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Original Investigation
December 27, 2018

Proportion of Cancer Cases Attributable to Excess Body Weight by US State, 2011-2015

Author Affiliations
  • 1Surveillance and Health Services Research, American Cancer Society, Atlanta, Georgia
  • 2Epidemiology Research Program, American Cancer Society, Atlanta, Georgia
JAMA Oncol. 2019;5(3):384-392. doi:10.1001/jamaoncol.2018.5639
Key Points

Question  What proportion of cancer cases is attributable to excess body weight in each state in the United States?

Findings  This nationwide cross-sectional study of US adults found that the proportion of cancers attributable to excess body weight ranges from 3.9% to 6.0% among men and from 7.1% to 11.4% among women, with the highest proportions found in several southern and midwestern states, Alaska, and the District of Columbia.

Meaning  There is a need for broad implementation of known interventions to reduce excess body weight, and potentially, the risk of associated cancers and other diseases.


Importance  Excess body weight (EBW) is an established cause of cancer. Despite variations in the prevalence of EBW among US states, there is little information on the EBW-related cancer burden by state; this information would be useful for setting priorities for cancer-control initiatives.

Objective  To calculate the population attributable fraction (PAF) of incident cancer cases attributable to EBW among adults 30 years or older in 2011 to 2015 in all 50 states and the District of Columbia.

Design, Setting, and Participants  State-level, self-reported body mass index (BMI [calculated as weight in kilograms divided by height in meters squared]) data from the Behavioral Risk Factor Surveillance System were adjusted by sex, age, race/ethnicity, and education using objectively measured BMI values from the National Health and Nutrition Examination Survey. Age- and sex-specific cancer incidence data by state were obtained from the US Cancer Statistics database. All analyses were performed between February 15, 2018, and July 17, 2018.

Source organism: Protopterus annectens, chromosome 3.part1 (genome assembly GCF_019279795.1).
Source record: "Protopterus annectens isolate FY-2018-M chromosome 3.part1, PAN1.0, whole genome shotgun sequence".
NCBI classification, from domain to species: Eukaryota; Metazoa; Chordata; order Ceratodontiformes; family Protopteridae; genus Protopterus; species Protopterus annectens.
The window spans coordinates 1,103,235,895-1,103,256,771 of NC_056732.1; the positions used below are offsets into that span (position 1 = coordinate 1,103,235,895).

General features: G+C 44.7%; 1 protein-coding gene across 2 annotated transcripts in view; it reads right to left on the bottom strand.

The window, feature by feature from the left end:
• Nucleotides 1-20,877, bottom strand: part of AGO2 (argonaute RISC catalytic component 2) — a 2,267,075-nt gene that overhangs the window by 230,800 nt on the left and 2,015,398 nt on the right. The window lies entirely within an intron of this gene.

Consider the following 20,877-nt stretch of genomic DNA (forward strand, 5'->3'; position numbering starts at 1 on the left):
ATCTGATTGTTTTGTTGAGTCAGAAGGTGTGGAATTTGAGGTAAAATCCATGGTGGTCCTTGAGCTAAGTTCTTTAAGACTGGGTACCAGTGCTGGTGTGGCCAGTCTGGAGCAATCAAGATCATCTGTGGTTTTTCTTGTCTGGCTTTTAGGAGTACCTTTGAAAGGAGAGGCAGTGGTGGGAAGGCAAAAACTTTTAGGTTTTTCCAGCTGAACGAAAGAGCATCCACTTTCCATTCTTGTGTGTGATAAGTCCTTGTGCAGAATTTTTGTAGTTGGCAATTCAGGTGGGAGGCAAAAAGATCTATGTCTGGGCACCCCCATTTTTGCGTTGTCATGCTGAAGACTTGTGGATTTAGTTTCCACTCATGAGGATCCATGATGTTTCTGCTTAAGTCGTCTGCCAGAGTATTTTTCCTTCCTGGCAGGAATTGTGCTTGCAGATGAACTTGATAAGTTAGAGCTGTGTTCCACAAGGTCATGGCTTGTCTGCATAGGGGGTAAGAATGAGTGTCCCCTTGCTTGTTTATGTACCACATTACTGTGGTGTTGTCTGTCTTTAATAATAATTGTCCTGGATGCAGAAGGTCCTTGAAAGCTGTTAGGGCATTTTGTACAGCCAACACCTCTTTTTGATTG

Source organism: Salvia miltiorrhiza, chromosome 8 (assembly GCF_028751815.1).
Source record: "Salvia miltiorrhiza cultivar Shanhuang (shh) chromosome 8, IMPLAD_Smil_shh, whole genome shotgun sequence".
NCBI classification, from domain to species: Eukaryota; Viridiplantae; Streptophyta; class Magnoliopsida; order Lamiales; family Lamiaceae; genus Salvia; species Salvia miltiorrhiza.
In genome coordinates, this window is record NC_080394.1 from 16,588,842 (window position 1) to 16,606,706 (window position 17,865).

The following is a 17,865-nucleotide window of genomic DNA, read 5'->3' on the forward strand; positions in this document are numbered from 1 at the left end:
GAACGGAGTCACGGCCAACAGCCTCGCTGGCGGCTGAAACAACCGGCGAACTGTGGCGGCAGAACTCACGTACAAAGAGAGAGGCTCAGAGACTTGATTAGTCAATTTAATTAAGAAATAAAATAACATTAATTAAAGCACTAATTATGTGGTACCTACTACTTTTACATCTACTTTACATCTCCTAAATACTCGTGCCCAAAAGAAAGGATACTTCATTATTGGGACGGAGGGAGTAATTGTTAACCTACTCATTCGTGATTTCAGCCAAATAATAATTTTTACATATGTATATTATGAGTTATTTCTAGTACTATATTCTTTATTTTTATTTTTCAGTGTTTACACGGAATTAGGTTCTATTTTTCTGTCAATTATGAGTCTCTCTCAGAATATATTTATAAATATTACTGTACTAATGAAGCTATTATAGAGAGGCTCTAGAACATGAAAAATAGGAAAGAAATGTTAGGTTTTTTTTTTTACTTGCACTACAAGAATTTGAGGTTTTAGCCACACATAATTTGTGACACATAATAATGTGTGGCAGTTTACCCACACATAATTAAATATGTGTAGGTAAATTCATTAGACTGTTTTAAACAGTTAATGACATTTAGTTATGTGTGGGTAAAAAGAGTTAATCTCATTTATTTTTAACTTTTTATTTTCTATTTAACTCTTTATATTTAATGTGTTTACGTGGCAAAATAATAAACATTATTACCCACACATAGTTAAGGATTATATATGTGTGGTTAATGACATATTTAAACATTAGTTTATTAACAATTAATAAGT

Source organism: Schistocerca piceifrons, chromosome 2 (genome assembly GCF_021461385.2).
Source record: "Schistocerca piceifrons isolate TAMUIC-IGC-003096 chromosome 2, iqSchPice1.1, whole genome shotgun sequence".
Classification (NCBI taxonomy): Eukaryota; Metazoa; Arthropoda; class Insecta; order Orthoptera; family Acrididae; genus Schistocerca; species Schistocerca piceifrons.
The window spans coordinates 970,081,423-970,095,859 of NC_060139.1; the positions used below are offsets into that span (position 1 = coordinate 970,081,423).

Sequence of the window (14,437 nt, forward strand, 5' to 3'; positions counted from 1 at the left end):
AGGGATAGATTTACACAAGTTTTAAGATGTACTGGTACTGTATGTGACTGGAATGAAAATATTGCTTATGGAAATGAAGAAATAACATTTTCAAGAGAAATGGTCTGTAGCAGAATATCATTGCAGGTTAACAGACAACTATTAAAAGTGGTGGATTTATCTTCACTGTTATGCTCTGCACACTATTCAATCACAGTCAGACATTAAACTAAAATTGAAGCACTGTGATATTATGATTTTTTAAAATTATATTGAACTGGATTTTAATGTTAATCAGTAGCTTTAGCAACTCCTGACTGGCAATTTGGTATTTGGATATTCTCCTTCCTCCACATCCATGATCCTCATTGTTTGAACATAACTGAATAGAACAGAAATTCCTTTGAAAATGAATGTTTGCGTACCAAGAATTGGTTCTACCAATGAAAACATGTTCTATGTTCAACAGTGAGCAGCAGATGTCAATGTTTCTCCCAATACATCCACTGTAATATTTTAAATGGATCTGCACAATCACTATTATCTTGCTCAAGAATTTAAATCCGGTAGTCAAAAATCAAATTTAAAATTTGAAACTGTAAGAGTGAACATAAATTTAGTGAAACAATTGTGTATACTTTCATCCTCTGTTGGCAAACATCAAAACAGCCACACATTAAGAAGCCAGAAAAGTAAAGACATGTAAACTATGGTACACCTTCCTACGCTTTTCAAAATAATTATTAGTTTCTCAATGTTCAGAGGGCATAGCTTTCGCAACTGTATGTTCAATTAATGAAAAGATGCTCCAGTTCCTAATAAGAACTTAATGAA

Main Outcomes and Measures  Sex-, age-, and state-specific adjusted prevalence estimates for 4 high BMI categories and corresponding relative risks from large-scale pooled analyses or meta-analyses were used to compute the PAFs for each US state for esophageal adenocarcinoma, multiple myeloma, and cancers of the gastric cardia, colorectum, liver, gallbladder, pancreas, female breast, corpus uteri, ovary, kidney and renal pelvis, and thyroid.

Results  Each year, an estimated 37 670 cancer cases in men (4.7% of all cancer cases excluding nonmelanoma skin cancers) and 74 690 cancer cases in women (9.6%) 30 years or older in the United States were attributable to EBW from 2011 to 2015. In both men and women, there was at least a 1.5-fold difference in the proportions of cancers attributable to EBW between states with the highest and lowest PAFs. Among men, the PAF ranged from 3.9% (95% CI, 3.6%-4.3%) in Montana to 6.0% (95% CI, 5.6%-6.4%) in Texas. The PAF for women was approximately twice as high as for men, ranging from 7.1% (95% CI, 6.7%-7.6%) in Hawaii to 11.4% (95% CI, 10.7%-12.2%) in the District of Columbia. The largest PAFs were found mostly in southern and midwestern states, as well as Alaska and the District of Columbia.

Conclusions and Relevance  The proportion of cancers attributable to EBW varies among states, but EBW accounts for at least 1 in 17 of all incident cancers in each state. Broad implementation of known community- and individual-level interventions is needed to reduce access to and marketing of unhealthy foods (eg, through a tax on sugary drinks) and to promote and increase access to healthy foods and physical activity, as well as preventive care.